When Peter Frampton won a Grammy Award in 2007 for his brilliant instrumental album "Fingerprints," he finally felt liberated from the pop icon image that had dogged him since attaining megapopularity with the electrifying "Frampton Comes Alive!," one of the top selling live records of all time.
From a teen star as the front man for the '60s English pop band The Herd, Frampton had graduated to forming one of the first supergroups, Humble Pie, with Small Faces' vocalist Steve Marriott, and then headed out on his own to release a phenomenally successful double album, which remained on the charts for 97 weeks.
"I was liberated from being the pop star back to the musician," Frampton explains about the significance of his Grammy win. "The onus had been on the looks and pop star image. My career has been a very large circle. I started in music because I played the guitar very well when I was young. I never planned on singing until the managers of The Herd said, you look good, you'll sing. That was the beginning of a difficulty in my career. If you look too good your talent as a musician can be put on the back burner. All the attention was on my looks. Even with 'Frampton Comes Alive!,' which was mega, it put me back to almost being in The Herd as far as the general public's view. 'Fingerprints' completed the circle back to being a musician for me."
DENNIS O’REGAN photo
Grammy-nominated Hiroshima will play Friday at the MACC
JAIMEE ITAGAKI photo
Few guitarists could master so effectively the range of musical styles displayed on "Fingerprints." Fans who recall his arena-friendly ballads like "Baby, I Love Your Way" and "Show Me The Way," may be astonished to find him delivering a fiery rendering of Sound Garden's "Black Hole Sun" with Pearl Jam's lead guitarist and drummer, a monumental rocker that sounds like a lost Cream track (featuring the Rolling Stones' Bill Wyman and Charlie Watts), some funky fusion ("Boot It Up" with saxophonist Courtney Pine), smoking blues ("Blooze" with Allman Brothers' guitarist Warren Haynes), and even a jaunty acoustic tribute to Django Reinhardt (with gypsy jazz virtuoso John Jorgenson).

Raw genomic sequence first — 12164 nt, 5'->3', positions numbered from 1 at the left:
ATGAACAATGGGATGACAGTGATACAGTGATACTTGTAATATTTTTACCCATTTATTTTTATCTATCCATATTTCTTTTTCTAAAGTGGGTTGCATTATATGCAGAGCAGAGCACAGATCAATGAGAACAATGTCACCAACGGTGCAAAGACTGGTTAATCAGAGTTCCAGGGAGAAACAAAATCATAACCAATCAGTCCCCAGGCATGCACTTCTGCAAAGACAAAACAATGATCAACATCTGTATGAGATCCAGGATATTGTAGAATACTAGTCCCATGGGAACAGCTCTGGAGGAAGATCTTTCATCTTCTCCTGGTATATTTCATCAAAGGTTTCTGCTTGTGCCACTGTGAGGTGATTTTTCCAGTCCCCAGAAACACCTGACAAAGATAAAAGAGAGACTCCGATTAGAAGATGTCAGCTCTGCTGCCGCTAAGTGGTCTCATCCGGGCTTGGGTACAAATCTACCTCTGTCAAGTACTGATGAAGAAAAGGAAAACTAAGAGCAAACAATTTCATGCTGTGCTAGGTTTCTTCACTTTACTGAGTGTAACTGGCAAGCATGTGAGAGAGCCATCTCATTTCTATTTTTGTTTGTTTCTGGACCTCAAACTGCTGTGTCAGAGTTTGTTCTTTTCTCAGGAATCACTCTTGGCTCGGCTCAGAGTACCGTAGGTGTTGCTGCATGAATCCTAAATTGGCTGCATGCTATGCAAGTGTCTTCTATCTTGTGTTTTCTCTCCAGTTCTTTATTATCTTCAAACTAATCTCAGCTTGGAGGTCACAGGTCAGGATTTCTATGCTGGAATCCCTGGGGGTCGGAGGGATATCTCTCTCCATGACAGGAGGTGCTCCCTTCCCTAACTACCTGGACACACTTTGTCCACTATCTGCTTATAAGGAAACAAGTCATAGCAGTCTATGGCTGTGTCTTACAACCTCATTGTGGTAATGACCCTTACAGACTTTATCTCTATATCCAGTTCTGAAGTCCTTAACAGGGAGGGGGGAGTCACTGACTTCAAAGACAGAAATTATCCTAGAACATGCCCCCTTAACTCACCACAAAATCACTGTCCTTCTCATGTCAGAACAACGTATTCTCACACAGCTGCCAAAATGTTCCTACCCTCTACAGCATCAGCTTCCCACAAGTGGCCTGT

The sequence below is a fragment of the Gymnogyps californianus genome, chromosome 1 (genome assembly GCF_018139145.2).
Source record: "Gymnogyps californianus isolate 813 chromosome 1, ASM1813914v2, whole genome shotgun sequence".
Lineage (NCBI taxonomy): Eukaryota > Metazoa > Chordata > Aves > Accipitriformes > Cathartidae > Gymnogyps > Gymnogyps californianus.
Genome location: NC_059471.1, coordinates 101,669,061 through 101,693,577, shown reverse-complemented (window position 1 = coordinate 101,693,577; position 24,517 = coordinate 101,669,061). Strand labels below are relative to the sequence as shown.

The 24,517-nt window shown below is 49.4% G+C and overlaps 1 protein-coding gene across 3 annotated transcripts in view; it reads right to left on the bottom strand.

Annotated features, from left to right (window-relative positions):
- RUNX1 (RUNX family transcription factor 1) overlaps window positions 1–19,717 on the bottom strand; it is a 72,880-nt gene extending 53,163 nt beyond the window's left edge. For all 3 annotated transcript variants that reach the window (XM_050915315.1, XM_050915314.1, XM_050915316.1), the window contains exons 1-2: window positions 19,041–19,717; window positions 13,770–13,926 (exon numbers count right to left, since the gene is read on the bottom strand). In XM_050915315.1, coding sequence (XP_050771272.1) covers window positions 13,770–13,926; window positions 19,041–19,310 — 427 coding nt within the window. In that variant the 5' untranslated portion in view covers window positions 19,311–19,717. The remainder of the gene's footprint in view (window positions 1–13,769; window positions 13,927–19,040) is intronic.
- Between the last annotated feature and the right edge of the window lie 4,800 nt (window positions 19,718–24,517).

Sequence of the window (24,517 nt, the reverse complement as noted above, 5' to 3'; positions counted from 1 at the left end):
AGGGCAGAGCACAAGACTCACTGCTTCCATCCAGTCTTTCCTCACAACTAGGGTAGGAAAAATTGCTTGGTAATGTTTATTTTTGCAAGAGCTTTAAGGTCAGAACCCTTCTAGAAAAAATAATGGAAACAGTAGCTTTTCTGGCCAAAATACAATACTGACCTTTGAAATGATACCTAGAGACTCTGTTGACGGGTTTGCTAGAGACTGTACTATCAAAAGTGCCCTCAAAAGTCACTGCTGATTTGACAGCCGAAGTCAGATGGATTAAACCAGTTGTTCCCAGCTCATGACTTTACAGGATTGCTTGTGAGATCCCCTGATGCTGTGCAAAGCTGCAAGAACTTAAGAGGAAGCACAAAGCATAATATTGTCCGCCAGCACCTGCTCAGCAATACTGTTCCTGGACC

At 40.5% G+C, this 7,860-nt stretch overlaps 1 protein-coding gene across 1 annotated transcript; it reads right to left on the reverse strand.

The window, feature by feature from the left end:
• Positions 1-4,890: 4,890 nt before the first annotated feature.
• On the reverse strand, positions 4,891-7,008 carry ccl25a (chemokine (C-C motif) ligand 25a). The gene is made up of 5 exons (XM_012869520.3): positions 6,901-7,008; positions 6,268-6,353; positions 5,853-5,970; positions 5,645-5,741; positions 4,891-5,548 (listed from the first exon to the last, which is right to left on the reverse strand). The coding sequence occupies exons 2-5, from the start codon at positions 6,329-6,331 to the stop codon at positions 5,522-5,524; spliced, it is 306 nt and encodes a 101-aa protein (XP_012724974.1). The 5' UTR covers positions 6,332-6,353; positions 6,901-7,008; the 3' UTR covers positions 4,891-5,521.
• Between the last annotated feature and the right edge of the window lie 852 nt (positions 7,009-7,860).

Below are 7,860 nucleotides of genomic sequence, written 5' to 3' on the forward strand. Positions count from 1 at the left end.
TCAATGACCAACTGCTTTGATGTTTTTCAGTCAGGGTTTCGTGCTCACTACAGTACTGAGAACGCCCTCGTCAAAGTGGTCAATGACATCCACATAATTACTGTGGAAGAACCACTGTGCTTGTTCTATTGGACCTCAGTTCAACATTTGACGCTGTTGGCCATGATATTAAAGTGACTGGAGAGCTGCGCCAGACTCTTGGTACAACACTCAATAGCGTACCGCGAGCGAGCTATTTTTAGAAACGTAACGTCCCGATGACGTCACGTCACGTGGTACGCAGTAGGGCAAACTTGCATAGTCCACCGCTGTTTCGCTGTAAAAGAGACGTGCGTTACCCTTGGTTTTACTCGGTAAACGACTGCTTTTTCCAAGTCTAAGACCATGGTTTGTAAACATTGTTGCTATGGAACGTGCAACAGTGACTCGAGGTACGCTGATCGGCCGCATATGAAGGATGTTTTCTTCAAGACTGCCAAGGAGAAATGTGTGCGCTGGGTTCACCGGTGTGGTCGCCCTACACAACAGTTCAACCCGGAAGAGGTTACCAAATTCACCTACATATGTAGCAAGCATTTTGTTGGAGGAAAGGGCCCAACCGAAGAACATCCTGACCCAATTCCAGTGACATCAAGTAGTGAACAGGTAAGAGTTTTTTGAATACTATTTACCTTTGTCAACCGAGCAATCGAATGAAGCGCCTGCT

As one reviewer noted, it's basically Frampton's "Blow by Blow" - recalling Jeff Beck's phenomenal first instrumental album.
"I won a Grammy and it was mind-blowing," he reports. "I didn't expect it. Larry Carlton was also nominated, and I thought he'd get it."
Peter Frampton will perform at 7:30 p.m. Wednesday in at the Maui Arts & Cultural Center's Castle Theater. Tickets are $45, $55, $65 and $85. For more information call 242-7469.
With many great musicians assisting the project, it was quite a coup to have the Rolling Stones' founding bassist and legendary drummer back him on the rocking track "Cornerstones." But then Wyman is a longtime friend, who once managed one of Frampton's teen bands.
"Bill was my first producer when I was in a band when I was 14 that contained the Stones' first drummer, Tony Chapman," Frampton explains. "He introduced Bill to the Stones. I've known Bill since 1964, and he sort of became my elder brother. And I've known Charley all this time as well, so I reunited the original Rolling Stones' rhythm section."
Attending school in South London, Frampton's schoolmates included David Bowie and Pete Sears (who later played with Rod Stewart and Jefferson Starship). "My dad was David's art teacher, and at lunchtime we'd grab guitars and teach each other songs," he recalls.
Many years later Bowie invited Frampton to join his band playing lead guitar on the Glass Spider world tour.
"He called me up and said he loved what I was doing guitar-wise. I recorded the 'Never Let Me Down' album with him, and then he asked me to tour with him. That was the beginning of the turnaround for me. David gave me a wonderful gift."
Travelling the world together in 1987, Frampton felt invigorated. "He reintroduced me as a guitar player after the 'Frampton Comes Alive!' smear campaign as a pop star," he adds, laughing. "I'm proud of 'Frampton Comes Alive!,' but it definitely had its downside."